The first day of new staff training I was told I was a million dollar investment and that I wouldn't have been hired if they didn't believe in me and my ability to make a difference. "They" told me it was their job to make me the best I could be, so they told me to come to them whenever I needed anything. What a way to start. From that day on as a new teacher, I felt comfortable going into the office to ask for assistance. When the little, freckle-filled, mischevious Dan continued to be silly rather than productive, my boss helped me brainstorm ideas. He helped me solve my own problem and empowered me to come up with ideas. Throughout the years I taught in that little utopian corner of the universe, I generated countless ideas and was rewarded with great things.
As I grew in my job and learned that I found my niche, I found not only support but challenge to grow. One day Hank called me into his office and asked if I'd be interested in going to a training in Denver, Colorado with some guy named Bob Marzano. Not thinking about Dimensions of Learning or the training at all, I enthusiastically told him I'd love to go. Once at the training, I realized why I had been chosen--it was me! My dear boss knew me enough to know that this framework fit what I already believed. His sneakiness, however, showed on the way home. In the airport he asked if I'd be interested in sharing my new training with the entire staff. An extreme introvert (who has never been shy over ideas), I was a bit overwhelmed, but how could I say no? A couple decades later, not only have I trained the district staff in the DOL program, I have become a facilitator of adult learners. This work adds great things to my life and would never have happened without Hank knowing me better than I knew myself.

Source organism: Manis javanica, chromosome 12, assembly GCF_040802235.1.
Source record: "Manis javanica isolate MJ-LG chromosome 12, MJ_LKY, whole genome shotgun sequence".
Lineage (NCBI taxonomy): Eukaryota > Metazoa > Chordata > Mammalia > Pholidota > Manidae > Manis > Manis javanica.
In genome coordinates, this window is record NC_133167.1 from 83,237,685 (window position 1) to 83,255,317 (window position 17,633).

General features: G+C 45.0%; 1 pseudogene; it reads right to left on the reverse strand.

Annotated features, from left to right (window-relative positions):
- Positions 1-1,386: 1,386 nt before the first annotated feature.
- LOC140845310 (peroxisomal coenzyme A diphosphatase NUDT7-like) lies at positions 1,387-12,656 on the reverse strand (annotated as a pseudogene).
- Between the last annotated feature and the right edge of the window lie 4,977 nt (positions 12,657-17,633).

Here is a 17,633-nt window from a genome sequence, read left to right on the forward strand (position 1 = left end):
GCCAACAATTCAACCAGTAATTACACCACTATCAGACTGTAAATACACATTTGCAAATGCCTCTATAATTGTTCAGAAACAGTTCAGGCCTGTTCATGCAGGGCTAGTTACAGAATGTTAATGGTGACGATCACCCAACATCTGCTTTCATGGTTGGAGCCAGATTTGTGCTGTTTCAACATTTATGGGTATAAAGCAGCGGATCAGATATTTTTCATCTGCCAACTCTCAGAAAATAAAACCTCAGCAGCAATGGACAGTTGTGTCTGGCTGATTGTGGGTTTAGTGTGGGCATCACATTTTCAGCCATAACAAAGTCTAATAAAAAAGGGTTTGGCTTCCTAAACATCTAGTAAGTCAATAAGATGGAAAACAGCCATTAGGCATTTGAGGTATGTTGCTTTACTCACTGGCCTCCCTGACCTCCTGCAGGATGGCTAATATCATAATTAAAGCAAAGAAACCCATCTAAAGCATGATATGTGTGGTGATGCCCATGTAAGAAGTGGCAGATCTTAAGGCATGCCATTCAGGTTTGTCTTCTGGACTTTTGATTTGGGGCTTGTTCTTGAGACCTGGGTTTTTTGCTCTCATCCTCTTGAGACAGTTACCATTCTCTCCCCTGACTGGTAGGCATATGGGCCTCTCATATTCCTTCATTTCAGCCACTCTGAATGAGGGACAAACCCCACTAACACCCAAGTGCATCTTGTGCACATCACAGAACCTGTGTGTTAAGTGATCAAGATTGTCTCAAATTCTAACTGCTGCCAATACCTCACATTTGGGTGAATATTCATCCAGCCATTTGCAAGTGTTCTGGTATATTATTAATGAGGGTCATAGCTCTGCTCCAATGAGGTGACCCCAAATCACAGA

I could literally write an entire book on all that Hank did for me, but I'll stop here for now. I will say he has been one of my greatest mentors and I will forever be touched by him and his wisdome.
The Newest Competition Simmering in America
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